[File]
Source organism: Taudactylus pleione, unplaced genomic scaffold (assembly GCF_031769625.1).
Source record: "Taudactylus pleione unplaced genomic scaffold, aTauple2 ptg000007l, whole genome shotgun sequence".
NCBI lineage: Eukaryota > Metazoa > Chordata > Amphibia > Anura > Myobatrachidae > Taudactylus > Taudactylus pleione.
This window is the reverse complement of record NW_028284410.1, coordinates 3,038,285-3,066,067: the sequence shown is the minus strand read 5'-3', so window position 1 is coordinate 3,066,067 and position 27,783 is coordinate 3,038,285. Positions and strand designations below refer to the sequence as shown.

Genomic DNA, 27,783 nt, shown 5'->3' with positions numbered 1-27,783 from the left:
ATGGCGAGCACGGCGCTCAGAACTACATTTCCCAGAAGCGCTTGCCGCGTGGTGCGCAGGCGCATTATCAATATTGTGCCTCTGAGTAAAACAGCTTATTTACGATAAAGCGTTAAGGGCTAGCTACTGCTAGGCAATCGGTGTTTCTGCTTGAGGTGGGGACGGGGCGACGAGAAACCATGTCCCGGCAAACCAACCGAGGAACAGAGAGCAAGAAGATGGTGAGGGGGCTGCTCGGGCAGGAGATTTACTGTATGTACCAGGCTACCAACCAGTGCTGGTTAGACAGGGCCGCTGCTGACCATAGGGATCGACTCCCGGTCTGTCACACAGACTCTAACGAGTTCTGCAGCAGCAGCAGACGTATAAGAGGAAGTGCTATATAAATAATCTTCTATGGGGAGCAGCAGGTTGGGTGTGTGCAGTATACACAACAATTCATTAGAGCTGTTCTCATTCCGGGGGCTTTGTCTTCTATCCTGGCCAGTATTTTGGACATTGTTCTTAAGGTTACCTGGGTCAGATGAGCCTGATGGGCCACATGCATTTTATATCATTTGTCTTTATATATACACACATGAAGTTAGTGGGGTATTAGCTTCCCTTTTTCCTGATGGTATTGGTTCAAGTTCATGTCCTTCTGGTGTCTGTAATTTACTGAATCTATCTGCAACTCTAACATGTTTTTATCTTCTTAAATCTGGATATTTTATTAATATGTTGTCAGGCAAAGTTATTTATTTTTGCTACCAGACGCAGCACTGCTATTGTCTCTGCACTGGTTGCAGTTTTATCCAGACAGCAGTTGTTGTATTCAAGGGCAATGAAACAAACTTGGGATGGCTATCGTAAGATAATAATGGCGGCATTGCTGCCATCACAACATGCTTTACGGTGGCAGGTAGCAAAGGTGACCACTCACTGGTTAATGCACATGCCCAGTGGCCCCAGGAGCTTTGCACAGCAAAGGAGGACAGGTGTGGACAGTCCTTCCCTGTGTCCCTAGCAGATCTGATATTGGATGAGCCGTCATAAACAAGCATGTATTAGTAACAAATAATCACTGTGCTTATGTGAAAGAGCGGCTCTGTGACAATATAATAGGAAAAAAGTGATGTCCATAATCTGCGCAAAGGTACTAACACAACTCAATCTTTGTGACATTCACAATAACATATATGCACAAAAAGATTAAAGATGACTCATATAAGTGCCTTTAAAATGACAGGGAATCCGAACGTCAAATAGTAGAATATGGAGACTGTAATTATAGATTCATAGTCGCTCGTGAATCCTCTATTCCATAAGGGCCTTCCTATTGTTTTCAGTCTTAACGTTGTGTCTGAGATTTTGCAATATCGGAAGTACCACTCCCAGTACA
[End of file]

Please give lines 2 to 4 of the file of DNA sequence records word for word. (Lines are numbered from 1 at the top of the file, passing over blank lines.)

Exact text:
Source record: "Taudactylus pleione unplaced genomic scaffold, aTauple2 ptg000007l, whole genome shotgun sequence".
NCBI lineage: Eukaryota > Metazoa > Chordata > Amphibia > Anura > Myobatrachidae > Taudactylus > Taudactylus pleione.
This window is the reverse complement of record NW_028284410.1, coordinates 3,038,285-3,066,067: the sequence shown is the minus strand read 5'-3', so window position 1 is coordinate 3,066,067 and position 27,783 is coordinate 3,038,285. Positions and strand designations below refer to the sequence as shown.